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This class presents an overview of the opportunities presented by starting a 21st Century Law practice as well as a detailed nuts and bolts guide on how to get started. The class is comprised of 6 modules ranging from 15-35 minutes each, which cover (1) the socio-economic context for starting a firm and changes in the legal profession; (2) the 6 characteristics of a 21st Century practice; (3) FAQs on where to locate, how to find clients and whether to generalize or specialize; (4) Rules and Tools for getting started (including elements of a successful website and free tools) and (5) Setting and Getting Fees. This class is directed at existing law students, new grads, displaced lawyers and others considering starting a firm but who have been deterred by law school and peers. It is also intended for free use by law schools who want to present the concept of starting a practice to students.
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|Section 1: Why to Launch A 21st Century Law Practice & Nuts and Bolts of Getting Started|
Overview of context for starting a firm
6 Characteristics of a 21st Century Law Practice
FAQs for Launching: How to Find Clients & Learn Substantive Skills
FAQs for Launch, Part II: Decisions, Decisions
Rules & Tools To Get Started
Setting & Getting Fees
|Lecture 7||4 pages|
This is four page checklist for starting a law firm. One of the matters on the checklist which I didn't address in any of the other modules is choosing a corporate structure for your firm. Most lawyers starting out often begin as a sole proprietorship and incorporate when they rent office space or begin using outside support staff. In contrast to ordinary businesses, a lawyer's most significant source of liability are malpractice claims and a corporate structure will not insulate lawyers from malpractice. Nevertheless, some lawyers do opt for creating a corporate entity - either an LLC (or a professional limited liability company or professional corporation - it's jurisdiction dependent) - and this blog post from Apex Legal (see here - http://www.apexlg.com/?p=468) offers a good discussion of options.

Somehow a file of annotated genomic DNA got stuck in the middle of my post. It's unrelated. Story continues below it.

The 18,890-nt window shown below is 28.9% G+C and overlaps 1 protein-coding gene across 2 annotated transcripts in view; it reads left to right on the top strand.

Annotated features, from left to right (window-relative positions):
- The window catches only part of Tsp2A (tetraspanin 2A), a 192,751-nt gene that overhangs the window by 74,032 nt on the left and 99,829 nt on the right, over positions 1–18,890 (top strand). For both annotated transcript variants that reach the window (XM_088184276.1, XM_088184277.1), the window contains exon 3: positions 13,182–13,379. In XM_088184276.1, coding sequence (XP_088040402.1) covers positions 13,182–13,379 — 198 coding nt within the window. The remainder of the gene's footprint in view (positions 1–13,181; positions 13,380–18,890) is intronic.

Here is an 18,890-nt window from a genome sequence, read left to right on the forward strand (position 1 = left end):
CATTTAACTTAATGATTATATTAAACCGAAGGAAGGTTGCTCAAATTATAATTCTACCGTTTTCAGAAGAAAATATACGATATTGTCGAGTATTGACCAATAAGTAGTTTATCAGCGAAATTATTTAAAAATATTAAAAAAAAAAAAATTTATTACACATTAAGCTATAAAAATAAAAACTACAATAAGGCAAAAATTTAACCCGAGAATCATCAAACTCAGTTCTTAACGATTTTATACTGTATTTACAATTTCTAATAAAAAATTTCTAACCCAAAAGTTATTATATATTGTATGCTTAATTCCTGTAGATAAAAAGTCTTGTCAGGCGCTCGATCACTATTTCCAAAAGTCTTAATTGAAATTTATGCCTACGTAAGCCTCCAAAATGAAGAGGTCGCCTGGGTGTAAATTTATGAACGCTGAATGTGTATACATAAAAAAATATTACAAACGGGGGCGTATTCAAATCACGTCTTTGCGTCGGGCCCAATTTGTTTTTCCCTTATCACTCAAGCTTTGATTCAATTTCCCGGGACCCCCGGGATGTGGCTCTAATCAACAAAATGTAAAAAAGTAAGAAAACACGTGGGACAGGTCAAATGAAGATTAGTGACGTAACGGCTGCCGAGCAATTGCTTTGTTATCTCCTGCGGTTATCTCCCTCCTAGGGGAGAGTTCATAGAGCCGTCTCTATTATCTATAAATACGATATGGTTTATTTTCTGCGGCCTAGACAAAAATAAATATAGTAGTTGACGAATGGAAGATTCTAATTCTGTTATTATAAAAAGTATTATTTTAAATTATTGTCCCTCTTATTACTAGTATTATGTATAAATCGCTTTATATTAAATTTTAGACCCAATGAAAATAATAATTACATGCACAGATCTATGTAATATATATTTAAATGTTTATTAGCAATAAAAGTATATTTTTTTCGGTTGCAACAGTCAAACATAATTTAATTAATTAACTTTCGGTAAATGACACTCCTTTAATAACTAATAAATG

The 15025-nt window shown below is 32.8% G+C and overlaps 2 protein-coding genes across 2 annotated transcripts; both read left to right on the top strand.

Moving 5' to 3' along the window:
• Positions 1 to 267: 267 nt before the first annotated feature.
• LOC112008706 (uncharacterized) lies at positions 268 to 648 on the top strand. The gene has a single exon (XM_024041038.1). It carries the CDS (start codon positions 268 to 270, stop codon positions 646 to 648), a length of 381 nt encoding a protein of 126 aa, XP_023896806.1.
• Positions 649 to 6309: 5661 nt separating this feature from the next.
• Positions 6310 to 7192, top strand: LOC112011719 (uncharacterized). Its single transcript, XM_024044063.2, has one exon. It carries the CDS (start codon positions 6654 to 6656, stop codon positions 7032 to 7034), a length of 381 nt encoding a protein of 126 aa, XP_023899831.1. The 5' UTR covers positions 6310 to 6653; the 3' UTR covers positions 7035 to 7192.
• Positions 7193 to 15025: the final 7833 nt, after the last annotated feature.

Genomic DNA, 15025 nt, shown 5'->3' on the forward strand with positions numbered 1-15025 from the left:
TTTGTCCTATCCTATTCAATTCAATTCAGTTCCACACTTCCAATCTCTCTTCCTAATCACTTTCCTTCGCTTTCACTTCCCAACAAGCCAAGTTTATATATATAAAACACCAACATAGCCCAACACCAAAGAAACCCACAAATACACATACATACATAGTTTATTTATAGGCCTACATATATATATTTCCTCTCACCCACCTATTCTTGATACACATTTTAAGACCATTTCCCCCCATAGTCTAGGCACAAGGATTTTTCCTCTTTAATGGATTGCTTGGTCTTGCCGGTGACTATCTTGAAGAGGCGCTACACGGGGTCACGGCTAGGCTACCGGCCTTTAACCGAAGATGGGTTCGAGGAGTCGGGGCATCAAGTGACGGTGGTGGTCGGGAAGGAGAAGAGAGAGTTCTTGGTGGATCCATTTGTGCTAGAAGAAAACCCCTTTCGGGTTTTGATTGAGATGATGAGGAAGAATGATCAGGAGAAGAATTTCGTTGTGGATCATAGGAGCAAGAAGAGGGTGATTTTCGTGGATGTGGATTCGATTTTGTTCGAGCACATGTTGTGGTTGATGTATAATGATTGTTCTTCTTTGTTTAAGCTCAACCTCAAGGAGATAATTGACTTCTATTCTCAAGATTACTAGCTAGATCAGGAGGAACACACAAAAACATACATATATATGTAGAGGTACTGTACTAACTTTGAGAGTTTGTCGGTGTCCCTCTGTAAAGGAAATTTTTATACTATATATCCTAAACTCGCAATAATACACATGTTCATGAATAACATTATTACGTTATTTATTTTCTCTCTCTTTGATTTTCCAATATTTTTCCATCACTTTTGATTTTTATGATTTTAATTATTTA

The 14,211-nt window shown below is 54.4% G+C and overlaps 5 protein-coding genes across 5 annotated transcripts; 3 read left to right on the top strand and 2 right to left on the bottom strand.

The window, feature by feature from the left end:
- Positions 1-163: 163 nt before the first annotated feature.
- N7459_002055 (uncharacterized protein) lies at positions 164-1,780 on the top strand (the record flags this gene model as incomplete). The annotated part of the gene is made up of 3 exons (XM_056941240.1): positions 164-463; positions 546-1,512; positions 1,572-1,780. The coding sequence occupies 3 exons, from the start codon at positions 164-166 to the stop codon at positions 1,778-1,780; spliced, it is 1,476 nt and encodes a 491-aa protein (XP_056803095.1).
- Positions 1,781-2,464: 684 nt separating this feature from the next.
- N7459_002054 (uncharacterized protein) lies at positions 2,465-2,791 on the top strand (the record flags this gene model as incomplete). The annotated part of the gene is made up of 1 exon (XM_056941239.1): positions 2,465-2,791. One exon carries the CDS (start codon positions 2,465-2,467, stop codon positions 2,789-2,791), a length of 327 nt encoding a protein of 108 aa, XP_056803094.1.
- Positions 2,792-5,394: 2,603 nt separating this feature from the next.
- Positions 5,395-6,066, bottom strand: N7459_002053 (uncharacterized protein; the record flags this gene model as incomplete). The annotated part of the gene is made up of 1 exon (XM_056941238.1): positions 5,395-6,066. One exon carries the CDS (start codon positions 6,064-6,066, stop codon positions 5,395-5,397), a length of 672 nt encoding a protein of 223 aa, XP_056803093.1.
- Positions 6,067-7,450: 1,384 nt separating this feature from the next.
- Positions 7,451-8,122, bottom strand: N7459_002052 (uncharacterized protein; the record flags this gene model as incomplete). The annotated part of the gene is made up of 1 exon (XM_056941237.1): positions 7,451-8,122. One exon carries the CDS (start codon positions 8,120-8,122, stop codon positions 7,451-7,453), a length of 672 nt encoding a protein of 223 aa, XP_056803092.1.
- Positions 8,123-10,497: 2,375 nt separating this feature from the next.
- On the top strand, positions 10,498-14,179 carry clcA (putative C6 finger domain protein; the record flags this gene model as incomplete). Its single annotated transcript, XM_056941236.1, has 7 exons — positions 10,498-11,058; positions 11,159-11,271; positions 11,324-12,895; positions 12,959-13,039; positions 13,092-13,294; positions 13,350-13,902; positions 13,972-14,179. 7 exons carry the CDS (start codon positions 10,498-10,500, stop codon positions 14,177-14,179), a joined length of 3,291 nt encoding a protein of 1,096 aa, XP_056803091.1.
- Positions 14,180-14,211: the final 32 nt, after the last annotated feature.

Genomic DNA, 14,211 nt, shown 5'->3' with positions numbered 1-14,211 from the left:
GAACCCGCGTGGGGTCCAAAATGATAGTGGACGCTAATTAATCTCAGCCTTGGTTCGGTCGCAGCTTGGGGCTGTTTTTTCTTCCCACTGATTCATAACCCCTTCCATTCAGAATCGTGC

This is a 35 minute presentation on making cold calls to prospective referral sources and clients. It's not easy but the results are usually very worthwhile.
Carolyn Elefant is a lawyer in Washington D.C. with an energy regulatory practice and also a national author and speaker on solo and small firm law practice. In December 2002, Carolyn launched the blog, MyShingle.com - the longest running and most comprehensive blog on solo and small firm practice. Carolyn is also author of Solo by Choice: How to Be the Lawyer You Always Wanted to Be and co-author, with Nicole Black of Social Media for Lawyers: The Next Frontier. Carolyn has advised hundreds of law school graduates and practicing lawyers on starting and growing a successful law practice. Above all, Carolyn is on a mission to ensure that in these changing times, solo and small firm practice remains a sustainable and viable career path for lawyers.